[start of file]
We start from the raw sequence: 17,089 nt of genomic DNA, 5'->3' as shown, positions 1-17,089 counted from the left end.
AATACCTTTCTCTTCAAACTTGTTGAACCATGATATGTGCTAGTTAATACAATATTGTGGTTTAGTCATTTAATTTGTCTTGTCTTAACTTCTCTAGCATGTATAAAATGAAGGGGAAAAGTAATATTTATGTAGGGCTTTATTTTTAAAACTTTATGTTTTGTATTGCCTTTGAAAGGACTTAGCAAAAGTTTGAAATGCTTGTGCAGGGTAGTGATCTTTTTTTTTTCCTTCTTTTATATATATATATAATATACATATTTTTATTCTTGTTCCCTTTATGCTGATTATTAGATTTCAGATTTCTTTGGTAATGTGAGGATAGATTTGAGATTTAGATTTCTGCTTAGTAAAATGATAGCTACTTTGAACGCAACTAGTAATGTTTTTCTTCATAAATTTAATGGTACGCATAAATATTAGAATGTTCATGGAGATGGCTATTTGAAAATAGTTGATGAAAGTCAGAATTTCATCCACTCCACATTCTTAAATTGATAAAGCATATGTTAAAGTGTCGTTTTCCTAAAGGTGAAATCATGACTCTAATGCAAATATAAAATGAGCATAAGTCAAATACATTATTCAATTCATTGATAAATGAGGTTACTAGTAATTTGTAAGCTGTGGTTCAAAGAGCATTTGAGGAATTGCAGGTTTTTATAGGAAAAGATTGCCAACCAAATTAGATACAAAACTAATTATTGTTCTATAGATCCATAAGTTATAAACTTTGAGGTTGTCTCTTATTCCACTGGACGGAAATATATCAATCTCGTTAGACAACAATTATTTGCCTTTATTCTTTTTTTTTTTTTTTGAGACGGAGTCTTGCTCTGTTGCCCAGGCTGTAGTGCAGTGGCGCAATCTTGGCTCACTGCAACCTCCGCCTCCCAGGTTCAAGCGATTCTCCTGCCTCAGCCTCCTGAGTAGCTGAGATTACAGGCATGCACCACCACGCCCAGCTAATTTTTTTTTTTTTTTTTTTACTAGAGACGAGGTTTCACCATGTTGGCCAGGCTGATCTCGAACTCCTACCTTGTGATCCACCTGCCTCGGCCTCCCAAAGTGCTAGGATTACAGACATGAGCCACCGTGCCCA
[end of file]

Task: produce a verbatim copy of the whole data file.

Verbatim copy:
We start from the raw sequence: 17,089 nt of genomic DNA, 5'->3' as shown, positions 1-17,089 counted from the left end.
AATACCTTTCTCTTCAAACTTGTTGAACCATGATATGTGCTAGTTAATACAATATTGTGGTTTAGTCATTTAATTTGTCTTGTCTTAACTTCTCTAGCATGTATAAAATGAAGGGGAAAAGTAATATTTATGTAGGGCTTTATTTTTAAAACTTTATGTTTTGTATTGCCTTTGAAAGGACTTAGCAAAAGTTTGAAATGCTTGTGCAGGGTAGTGATCTTTTTTTTTTCCTTCTTTTATATATATATATAATATACATATTTTTATTCTTGTTCCCTTTATGCTGATTATTAGATTTCAGATTTCTTTGGTAATGTGAGGATAGATTTGAGATTTAGATTTCTGCTTAGTAAAATGATAGCTACTTTGAACGCAACTAGTAATGTTTTTCTTCATAAATTTAATGGTACGCATAAATATTAGAATGTTCATGGAGATGGCTATTTGAAAATAGTTGATGAAAGTCAGAATTTCATCCACTCCACATTCTTAAATTGATAAAGCATATGTTAAAGTGTCGTTTTCCTAAAGGTGAAATCATGACTCTAATGCAAATATAAAATGAGCATAAGTCAAATACATTATTCAATTCATTGATAAATGAGGTTACTAGTAATTTGTAAGCTGTGGTTCAAAGAGCATTTGAGGAATTGCAGGTTTTTATAGGAAAAGATTGCCAACCAAATTAGATACAAAACTAATTATTGTTCTATAGATCCATAAGTTATAAACTTTGAGGTTGTCTCTTATTCCACTGGACGGAAATATATCAATCTCGTTAGACAACAATTATTTGCCTTTATTCTTTTTTTTTTTTTTTGAGACGGAGTCTTGCTCTGTTGCCCAGGCTGTAGTGCAGTGGCGCAATCTTGGCTCACTGCAACCTCCGCCTCCCAGGTTCAAGCGATTCTCCTGCCTCAGCCTCCTGAGTAGCTGAGATTACAGGCATGCACCACCACGCCCAGCTAATTTTTTTTTTTTTTTTTTTACTAGAGACGAGGTTTCACCATGTTGGCCAGGCTGATCTCGAACTCCTACCTTGTGATCCACCTGCCTCGGCCTCCCAAAGTGCTAGGATTACAGACATGAGCCACCGTGCCCA